To meet this challenge, the NCWA Board of Directors, with your assistance and the leadership in the Valley, has developed a white paper that describes our vision for modernization as we look to the future. To summarize, a modernized water management system should advance four priorities to help the state adapt to a changing climate and to better manage through scarcity:
- continue to work hard to implement the state’s water rights priority system–which works in the Sacramento Valley–based on a more precise and sound water unavailability methodology that will continue to improve with better measurement, data, technology, and experience;
- allow the capture of water when available in California for use at a later time when needed—this includes groundwater recharge, water banks and new offstream storage such as Sites Reservoir. We know the importance of ground water recharge and our commitment to returning water to the aquifers; however, we are seeing that the cost is too high, the permit process is too complex, and several organizations won’t even try to engage–others suggest using alternate processes to accomplish this goal. I also believe that Sites Reservoir is one of the most important projects of our region and generation. It will be a lasting legacy of our water leader’s determination to build modern offstream surface water storage for the benefit of the North State and all Californians;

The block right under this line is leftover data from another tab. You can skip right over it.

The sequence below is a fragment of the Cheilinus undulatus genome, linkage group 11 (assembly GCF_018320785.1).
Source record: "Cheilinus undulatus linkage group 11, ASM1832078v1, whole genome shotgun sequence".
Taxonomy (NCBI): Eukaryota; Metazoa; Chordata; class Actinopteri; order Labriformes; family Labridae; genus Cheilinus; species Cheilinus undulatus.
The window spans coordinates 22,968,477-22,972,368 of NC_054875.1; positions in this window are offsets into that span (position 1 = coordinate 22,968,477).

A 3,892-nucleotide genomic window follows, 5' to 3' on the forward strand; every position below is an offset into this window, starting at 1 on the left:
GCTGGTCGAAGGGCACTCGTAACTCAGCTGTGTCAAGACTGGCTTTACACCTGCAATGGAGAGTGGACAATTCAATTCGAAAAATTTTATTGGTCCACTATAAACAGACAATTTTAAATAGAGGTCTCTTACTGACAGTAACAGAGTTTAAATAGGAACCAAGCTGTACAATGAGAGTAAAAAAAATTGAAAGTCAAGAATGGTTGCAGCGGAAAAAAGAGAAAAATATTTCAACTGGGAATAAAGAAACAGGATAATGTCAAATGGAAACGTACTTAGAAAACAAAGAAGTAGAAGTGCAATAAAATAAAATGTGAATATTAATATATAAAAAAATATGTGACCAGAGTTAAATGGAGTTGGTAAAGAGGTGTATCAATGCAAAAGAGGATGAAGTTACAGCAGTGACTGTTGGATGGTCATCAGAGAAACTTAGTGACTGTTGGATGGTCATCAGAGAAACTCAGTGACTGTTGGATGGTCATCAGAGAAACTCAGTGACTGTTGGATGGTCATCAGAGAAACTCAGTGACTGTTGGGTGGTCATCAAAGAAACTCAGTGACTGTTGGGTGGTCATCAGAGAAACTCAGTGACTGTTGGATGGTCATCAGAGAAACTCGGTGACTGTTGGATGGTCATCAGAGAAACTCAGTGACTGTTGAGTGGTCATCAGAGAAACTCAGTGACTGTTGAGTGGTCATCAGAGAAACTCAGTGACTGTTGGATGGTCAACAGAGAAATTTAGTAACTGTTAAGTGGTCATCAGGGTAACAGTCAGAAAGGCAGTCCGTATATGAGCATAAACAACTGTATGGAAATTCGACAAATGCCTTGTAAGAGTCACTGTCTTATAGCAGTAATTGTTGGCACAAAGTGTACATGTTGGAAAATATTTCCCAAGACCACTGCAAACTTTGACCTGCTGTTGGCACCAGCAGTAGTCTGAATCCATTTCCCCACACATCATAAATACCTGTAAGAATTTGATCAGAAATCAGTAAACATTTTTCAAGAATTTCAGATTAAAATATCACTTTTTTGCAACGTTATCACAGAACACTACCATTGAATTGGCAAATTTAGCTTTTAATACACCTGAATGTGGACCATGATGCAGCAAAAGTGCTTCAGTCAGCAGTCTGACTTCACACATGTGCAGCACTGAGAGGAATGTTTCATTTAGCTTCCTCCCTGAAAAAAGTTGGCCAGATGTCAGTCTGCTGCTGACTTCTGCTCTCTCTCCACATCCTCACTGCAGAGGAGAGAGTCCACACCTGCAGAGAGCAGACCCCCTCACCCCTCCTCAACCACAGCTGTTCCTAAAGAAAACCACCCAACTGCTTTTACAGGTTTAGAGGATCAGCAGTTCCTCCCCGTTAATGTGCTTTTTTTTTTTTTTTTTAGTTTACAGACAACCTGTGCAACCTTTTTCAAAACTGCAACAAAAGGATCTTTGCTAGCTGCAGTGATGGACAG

- enable regional and local agencies to work with our conservation partners and state and federal agencies to reimagine our water system from ridgetop to river mouth to better serve multiple benefits. This includes spreading water out and slowing it down across the landscape;
- ensure accountability through robust enforcement of water rights. For California to have a meaningful water rights system, we need to have strong enforcement. NCWA has been the loudest voice over the past decade at the State Water Board urging active and strong enforcement of the water rights process. This is not an academic case study as we are seeing in the Legislature—this is very real for every one of us and we need more active and timely enforcement to make this important system work for the Sacramento Valley and the State of California.
In sum, we fully support and will continue to work hard to modernize our water infrastructure and improve the water rights system to support 21st century water management. This ongoing effort will benefit from the expertise of our water resources managers and their consultants, partnering with state and federal agencies and conservation partners, to serve and steward water resources for multiple benefits, including cities and rural communities, farms, fish, wildlife, recreation and hydropower. Working together, we can modernize our water system and improve the administration of the water rights priority system as its legal and operational foundation with improved data, efficiency, and transparency.
You will be hearing more today from various perspectives on what a modern water system looks like in the Sacramento Valley. This includes reimagining our landscape, such as the floodplain and our watersheds; improving the administration of the water rights priority system; and modern infrastructure such as groundwater recharge, water banks and Sites Reservoir.
II. A Functional Sacramento Valley Depends upon a Healthy Landscape